Advocates and opponents of pension reform in California are abuzz with the release of updated estimates of the Golden State's unfunded pension liabilities, from the Stanford Institute for Economic Policy Research. While data confirming the half-trillion-dollar hole in the state's three largest pension funds are certainly big news, the IEPR has also issued another report, this one on the public pensions in San Jose.
layoffs of dozens of police officers, broken budgets, and a desperate ploy to save the city by cutting into the pensions of current city employees — you probably won't be surprised to learn that the city's financial health isn't so good these days. The Stanford authors conclude that the Safety pension fund (which pays benefits to firefighters and police officers) is less than 55% funded, while the Federated fund (which pays all other city retirees) is less than 47% funded. If we use risk-free assumptions on the funds' returns (a fair assumption, if taxpayers are going to effectively guarantee them), Safety is only 47.4% funded, and Federated is only 42.6% funded. Using the more optimistic assumption of a 6.2% rate of return, the total unfunded liabilities of these pensions are estimated at about $3.6 billion (liabilities under risk-free assumptions, unfortunately, are not presented). As such, even if optimistic rates of return are assumed, San Jose has an 88% probability of falling short on its pension obligations in the next 16 years. In order to have an even chance of meeting its obligations, the two funds would need to see an average annual return of 11.4% over that period, and to reach 80% funding, the pensions would need to average 10% returns on investment. By 2016, the IEPR also concludes that San Jose taxpayers will be footing 36% of the cost of Federated pensions and 71% of the cost of Safety pensions; if risk-free discount rates are assumed, taxpayers will pay 53% of Federated pensions and 111% of Safety pensions; in other words, the costs of Safety pensions will exceed total payroll.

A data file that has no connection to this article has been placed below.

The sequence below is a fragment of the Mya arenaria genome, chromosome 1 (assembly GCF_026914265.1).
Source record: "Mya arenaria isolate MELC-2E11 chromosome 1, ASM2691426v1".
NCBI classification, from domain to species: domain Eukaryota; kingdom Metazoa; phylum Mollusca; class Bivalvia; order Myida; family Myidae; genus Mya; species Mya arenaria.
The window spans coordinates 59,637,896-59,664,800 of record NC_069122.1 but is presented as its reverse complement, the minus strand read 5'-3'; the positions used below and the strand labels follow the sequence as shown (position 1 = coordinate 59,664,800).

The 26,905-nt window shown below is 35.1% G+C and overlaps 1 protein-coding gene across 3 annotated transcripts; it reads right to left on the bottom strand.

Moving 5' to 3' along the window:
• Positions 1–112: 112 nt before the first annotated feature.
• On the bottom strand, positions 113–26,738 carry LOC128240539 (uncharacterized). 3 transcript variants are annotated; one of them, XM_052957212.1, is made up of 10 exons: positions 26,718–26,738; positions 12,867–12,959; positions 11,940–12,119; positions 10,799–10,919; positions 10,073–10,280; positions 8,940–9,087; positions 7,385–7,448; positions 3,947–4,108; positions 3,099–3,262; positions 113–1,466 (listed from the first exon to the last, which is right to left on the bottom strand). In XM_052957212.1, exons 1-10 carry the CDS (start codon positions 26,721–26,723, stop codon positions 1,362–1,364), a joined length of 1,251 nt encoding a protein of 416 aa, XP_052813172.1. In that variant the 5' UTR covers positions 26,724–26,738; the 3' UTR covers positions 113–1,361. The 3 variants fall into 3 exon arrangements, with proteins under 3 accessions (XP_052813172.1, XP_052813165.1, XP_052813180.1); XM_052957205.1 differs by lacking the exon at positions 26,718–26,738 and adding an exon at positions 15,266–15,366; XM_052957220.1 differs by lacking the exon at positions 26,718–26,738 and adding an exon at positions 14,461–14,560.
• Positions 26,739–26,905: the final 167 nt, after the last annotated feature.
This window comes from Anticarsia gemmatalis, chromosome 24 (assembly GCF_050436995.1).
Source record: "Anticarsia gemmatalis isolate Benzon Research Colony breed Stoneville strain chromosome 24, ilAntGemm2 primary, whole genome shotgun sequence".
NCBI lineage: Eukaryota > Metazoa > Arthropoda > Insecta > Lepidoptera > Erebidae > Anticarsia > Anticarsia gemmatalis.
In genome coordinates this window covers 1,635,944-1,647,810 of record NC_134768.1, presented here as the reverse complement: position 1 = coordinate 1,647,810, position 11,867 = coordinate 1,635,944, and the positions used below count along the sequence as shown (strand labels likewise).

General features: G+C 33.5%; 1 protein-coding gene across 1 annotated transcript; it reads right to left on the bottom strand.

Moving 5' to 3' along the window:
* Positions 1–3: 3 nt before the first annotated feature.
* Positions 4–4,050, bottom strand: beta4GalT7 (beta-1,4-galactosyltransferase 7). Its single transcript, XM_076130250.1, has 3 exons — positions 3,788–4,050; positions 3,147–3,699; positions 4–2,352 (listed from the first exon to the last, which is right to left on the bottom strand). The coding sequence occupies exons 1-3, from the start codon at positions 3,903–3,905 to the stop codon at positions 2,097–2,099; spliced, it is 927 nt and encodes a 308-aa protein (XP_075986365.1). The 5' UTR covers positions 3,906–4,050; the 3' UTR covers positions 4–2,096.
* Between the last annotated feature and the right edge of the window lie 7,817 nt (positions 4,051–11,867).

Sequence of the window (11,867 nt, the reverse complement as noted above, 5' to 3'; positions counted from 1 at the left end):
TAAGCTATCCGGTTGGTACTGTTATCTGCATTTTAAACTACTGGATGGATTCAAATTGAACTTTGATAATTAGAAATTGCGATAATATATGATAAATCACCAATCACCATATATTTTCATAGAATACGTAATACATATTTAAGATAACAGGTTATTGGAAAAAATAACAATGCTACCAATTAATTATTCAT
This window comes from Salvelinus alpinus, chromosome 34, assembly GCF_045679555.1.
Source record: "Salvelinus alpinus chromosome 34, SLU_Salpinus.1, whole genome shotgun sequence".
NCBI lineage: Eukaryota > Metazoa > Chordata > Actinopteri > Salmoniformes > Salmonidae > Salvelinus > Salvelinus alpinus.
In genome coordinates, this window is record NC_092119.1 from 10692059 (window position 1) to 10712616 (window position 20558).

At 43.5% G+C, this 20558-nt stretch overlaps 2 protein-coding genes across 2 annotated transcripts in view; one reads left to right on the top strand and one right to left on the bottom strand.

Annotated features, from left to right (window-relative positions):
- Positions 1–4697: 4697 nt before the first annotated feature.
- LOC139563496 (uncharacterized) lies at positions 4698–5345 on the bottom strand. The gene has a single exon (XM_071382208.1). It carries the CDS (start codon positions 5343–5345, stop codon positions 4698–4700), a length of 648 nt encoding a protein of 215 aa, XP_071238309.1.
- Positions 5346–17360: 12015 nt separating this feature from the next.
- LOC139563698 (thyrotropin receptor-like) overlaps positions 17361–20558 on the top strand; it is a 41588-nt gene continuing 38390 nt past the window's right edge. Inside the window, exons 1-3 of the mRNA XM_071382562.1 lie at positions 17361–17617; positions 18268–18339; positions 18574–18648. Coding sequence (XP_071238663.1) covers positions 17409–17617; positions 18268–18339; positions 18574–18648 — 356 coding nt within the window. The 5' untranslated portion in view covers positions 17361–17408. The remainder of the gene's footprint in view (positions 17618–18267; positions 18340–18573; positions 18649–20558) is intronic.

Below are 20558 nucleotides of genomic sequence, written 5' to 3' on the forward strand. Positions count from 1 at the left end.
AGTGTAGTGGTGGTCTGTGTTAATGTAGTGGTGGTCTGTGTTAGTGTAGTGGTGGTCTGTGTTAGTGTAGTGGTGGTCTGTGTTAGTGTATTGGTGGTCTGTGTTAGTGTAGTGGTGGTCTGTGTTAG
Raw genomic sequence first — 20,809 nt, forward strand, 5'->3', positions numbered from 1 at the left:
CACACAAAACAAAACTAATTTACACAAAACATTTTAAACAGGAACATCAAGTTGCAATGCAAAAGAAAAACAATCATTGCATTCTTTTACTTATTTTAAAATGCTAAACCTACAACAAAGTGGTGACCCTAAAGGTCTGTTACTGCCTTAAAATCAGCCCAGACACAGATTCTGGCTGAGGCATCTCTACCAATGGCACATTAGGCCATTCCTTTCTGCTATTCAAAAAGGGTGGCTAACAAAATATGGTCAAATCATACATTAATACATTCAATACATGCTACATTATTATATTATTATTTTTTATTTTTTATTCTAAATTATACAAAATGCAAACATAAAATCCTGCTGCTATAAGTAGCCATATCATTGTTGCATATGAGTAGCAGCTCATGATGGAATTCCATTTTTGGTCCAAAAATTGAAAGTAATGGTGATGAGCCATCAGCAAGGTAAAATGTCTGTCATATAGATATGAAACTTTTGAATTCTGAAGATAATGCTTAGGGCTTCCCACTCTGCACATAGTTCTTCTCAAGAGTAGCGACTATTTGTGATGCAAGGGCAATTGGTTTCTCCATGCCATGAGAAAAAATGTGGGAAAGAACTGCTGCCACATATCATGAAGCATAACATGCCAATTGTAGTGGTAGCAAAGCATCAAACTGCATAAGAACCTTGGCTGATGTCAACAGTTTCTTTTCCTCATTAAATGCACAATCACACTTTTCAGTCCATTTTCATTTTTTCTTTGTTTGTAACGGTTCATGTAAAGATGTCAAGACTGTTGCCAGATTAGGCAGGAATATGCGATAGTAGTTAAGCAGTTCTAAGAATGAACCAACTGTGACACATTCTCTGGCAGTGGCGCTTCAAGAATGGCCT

In other words, the report suggests that the dire fiscal scenario described by Mayor Chuck Reed is a pretty likely outcome. Even under fairly neutral assumptions, spending on pensions would crowd out spending on other public services to a significant degree; if California's economy slides back into recession (keeping in mind that AB 32 is around the corner), this spending will break the city's budget. San Jose's unions, unsurprisingly, dispute the study, pointing to its failure to account for a recent analysis that lowered next year's pension bill. This is technically true, but completely beside the point. Both Reed and the Stanford team argue that, without serious reform, San Jose's only option is to make deep cuts to services, salaries and personnel, which is what they spent the first half of 2011 doing. The recent estimates don't reflect a meaningful change in the city's financial prospects; they simply show that imposing a 10% pay cut and laying off hundreds of employees, including 66 cops, will indeed lower pension obligations. In other words, they don't support any argument the unions want to make.